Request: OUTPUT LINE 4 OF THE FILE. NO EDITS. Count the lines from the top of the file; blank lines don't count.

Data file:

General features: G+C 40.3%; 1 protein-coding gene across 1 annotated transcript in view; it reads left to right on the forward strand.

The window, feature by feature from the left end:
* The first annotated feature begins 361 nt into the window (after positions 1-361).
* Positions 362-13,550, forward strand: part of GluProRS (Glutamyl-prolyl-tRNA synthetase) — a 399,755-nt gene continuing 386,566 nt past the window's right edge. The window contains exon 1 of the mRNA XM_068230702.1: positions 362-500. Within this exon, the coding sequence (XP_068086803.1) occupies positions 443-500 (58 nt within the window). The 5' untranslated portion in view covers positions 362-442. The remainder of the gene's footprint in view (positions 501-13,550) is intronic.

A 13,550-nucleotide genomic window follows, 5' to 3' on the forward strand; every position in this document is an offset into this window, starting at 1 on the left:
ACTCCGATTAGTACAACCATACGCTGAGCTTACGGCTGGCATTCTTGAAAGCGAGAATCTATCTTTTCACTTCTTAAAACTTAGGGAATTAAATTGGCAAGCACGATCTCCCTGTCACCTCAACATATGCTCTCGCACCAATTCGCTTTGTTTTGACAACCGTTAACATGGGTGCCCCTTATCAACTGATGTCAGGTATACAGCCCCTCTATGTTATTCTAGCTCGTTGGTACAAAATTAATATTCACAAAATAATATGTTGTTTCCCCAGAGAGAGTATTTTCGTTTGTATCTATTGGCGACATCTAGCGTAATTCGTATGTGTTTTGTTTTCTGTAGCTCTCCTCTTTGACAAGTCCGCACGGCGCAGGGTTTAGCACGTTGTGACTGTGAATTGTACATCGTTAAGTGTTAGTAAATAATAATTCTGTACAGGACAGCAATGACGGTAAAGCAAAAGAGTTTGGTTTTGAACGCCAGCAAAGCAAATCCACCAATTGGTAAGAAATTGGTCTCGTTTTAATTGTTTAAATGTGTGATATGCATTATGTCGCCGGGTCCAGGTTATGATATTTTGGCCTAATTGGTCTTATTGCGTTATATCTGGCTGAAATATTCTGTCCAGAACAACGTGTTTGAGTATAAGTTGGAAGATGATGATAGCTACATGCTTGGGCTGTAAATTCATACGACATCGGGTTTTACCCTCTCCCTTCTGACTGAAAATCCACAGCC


* Positions 362-13,550, forward strand: part of GluProRS (Glutamyl-prolyl-tRNA synthetase) — a 399,755-nt gene continuing 386,566 nt past the window's right edge. The window contains exon 1 of the mRNA XM_068230702.1: positions 362-500. Within this exon, the coding sequence (XP_068086803.1) occupies positions 443-500 (58 nt within the window). The 5' untranslated portion in view covers positions 362-442. The remainder of the gene's footprint in view (positions 501-13,550) is intronic.